The hon. Member who moved the Amendment must realise that its implications have to be considered. The Bill has hitherto proceeded upon the basis that schemes would apply throughout Great Britain, and this is the first suggestion which we have had that it ought to be regional or national in character, in that separate treatment should be accorded to Scotland. It is clear that I could not accept the Amendment without very much consideration but, in the time at my disposal, I have looked at Clause 8, where it is made possible for the powers exercisable by a producers' marketing board to apply either generally, or in relation to a particular area. Some variation may be made to suit the requirements of a particular locality. No such power is in the Bill in relation to distributors' requirements, and I am prepared to consider whether it is possible to make the necessary Amendment to Clause 10 and impart some elasticity to it in regard to local conditions and requirements of distributors. I give that assurance. I will consider the representations of the advisory committee on any local condition such as those to which the hon. Member has directed my attention.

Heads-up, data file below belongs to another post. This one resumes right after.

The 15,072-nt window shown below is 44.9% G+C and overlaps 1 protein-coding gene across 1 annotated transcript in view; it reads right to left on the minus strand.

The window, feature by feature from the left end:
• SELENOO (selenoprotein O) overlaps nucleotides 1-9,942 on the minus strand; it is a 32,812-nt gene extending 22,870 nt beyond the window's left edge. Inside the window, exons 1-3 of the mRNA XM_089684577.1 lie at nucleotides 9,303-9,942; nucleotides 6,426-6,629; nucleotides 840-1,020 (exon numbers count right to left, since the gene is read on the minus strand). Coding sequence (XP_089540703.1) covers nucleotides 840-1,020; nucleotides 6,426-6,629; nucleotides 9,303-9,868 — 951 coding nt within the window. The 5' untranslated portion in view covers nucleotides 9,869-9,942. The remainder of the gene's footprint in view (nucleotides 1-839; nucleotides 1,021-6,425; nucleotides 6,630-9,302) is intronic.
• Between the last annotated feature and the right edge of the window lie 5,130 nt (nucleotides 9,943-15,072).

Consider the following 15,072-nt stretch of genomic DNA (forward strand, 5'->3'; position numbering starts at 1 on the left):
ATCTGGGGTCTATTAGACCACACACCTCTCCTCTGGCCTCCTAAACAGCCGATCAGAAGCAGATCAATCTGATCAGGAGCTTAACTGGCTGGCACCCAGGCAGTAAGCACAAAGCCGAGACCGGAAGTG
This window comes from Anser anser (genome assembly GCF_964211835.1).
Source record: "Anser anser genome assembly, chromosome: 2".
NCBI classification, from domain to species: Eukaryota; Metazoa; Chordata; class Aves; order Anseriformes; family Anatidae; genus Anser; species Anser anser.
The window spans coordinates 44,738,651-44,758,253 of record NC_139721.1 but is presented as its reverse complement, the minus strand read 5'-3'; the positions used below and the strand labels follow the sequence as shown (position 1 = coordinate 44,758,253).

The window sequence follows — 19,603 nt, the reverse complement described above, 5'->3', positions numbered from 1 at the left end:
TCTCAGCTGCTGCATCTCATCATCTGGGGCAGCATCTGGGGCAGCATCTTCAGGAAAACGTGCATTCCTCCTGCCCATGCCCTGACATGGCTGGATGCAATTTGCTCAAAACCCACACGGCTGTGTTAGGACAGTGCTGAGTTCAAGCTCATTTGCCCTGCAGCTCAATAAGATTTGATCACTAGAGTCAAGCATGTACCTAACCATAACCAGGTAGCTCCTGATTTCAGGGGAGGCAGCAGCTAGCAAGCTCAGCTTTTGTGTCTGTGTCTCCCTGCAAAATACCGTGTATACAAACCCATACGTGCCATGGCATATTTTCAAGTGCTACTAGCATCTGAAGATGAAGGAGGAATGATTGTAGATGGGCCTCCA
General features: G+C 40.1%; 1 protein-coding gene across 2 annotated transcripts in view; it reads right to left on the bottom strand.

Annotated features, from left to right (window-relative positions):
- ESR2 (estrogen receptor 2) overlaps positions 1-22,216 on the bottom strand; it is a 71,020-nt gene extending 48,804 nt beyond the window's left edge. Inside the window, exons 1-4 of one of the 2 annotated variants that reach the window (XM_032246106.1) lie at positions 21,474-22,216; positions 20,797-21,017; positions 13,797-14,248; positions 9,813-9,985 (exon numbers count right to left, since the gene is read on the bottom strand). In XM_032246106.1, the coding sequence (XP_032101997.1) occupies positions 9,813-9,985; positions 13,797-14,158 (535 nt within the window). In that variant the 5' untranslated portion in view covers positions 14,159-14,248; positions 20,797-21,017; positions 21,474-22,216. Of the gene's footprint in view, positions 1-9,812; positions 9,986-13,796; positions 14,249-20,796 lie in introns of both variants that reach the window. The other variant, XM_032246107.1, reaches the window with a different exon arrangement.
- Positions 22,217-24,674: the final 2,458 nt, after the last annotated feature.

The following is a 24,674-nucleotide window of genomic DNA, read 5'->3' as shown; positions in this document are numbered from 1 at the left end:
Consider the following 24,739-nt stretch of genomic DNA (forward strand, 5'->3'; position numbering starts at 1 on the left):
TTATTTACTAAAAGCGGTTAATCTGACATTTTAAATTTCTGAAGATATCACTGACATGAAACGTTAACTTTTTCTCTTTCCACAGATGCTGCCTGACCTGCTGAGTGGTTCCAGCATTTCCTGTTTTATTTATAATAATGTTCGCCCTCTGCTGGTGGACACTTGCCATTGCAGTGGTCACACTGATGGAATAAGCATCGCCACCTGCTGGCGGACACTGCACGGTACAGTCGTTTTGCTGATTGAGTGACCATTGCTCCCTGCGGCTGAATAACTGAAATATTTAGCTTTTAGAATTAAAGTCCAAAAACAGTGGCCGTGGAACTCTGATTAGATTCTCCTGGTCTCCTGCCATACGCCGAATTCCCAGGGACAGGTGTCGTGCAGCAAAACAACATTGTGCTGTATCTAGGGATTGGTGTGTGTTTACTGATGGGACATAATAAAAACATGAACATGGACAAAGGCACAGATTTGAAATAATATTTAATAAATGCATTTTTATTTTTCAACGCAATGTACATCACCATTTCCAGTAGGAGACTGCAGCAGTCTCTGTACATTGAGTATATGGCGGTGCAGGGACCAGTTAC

Mr. Foot

In view of that assurance, for which I thank the Minister, I beg to ask leave to withdraw the Amendment.

Amendment, by leave, withdrawn.


Mr. W. S. Morrison

I beg to move, in page 2, line 36, to leave out from "Act," to "a," in line 39, and to insert: a person shall be deemed to carry on the business of selling white fish by wholesale if, in the course of any business carried on by him, he sells any white fish to a person who buys the fish for the purpose of selling them again, and shall be deemed to carry on the business of a fishmonger if, in the course of any business carried on by him, he sells white fish by retail: Provided that—

  1. (a) a sale of white fish by auction effected at a port by or on behalf of the catcher of the fish shall be deemed not to be a sale by wholesale;
  2. (b) a person shall not be taken to carry on the business of a fishmonger by reason only that at any premises he sells white fish for consumption at those premises; and
  3. (c) a sale of white fish to a person who, in the course of carrying on any business other than that of a fish-frier, buys white fish for the purpose only of selling them again in a condition in which they are ready for eating without further treatment, shall be deemed to be a sale by retail and not a sale by wholesale;